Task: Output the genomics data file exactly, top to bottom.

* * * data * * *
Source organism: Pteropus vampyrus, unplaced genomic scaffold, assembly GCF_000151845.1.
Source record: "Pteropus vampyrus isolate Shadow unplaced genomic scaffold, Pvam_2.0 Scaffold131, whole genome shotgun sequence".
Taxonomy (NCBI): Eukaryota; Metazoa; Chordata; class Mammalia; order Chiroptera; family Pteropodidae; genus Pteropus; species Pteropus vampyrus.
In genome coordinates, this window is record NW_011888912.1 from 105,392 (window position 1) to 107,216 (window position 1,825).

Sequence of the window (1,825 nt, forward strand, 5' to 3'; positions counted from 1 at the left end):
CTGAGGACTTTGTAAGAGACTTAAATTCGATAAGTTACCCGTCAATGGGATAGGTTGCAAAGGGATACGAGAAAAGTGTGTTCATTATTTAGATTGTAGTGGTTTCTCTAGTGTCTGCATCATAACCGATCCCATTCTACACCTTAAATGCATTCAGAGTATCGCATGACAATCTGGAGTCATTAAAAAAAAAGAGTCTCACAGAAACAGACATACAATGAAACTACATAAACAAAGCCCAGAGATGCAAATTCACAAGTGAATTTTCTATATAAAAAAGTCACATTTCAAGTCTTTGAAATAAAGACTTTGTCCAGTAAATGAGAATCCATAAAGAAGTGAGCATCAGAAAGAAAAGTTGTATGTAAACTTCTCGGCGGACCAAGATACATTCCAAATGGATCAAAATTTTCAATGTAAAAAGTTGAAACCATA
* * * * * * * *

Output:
Source organism: Pteropus vampyrus, unplaced genomic scaffold, assembly GCF_000151845.1.
Source record: "Pteropus vampyrus isolate Shadow unplaced genomic scaffold, Pvam_2.0 Scaffold131, whole genome shotgun sequence".
Taxonomy (NCBI): Eukaryota; Metazoa; Chordata; class Mammalia; order Chiroptera; family Pteropodidae; genus Pteropus; species Pteropus vampyrus.
In genome coordinates, this window is record NW_011888912.1 from 105,392 (window position 1) to 107,216 (window position 1,825).

Sequence of the window (1,825 nt, forward strand, 5' to 3'; positions counted from 1 at the left end):
CTGAGGACTTTGTAAGAGACTTAAATTCGATAAGTTACCCGTCAATGGGATAGGTTGCAAAGGGATACGAGAAAAGTGTGTTCATTATTTAGATTGTAGTGGTTTCTCTAGTGTCTGCATCATAACCGATCCCATTCTACACCTTAAATGCATTCAGAGTATCGCATGACAATCTGGAGTCATTAAAAAAAAAGAGTCTCACAGAAACAGACATACAATGAAACTACATAAACAAAGCCCAGAGATGCAAATTCACAAGTGAATTTTCTATATAAAAAAGTCACATTTCAAGTCTTTGAAATAAAGACTTTGTCCAGTAAATGAGAATCCATAAAGAAGTGAGCATCAGAAAGAAAAGTTGTATGTAAACTTCTCGGCGGACCAAGATACATTCCAAATGGATCAAAATTTTCAATGTAAAAAGTTGAAACCATA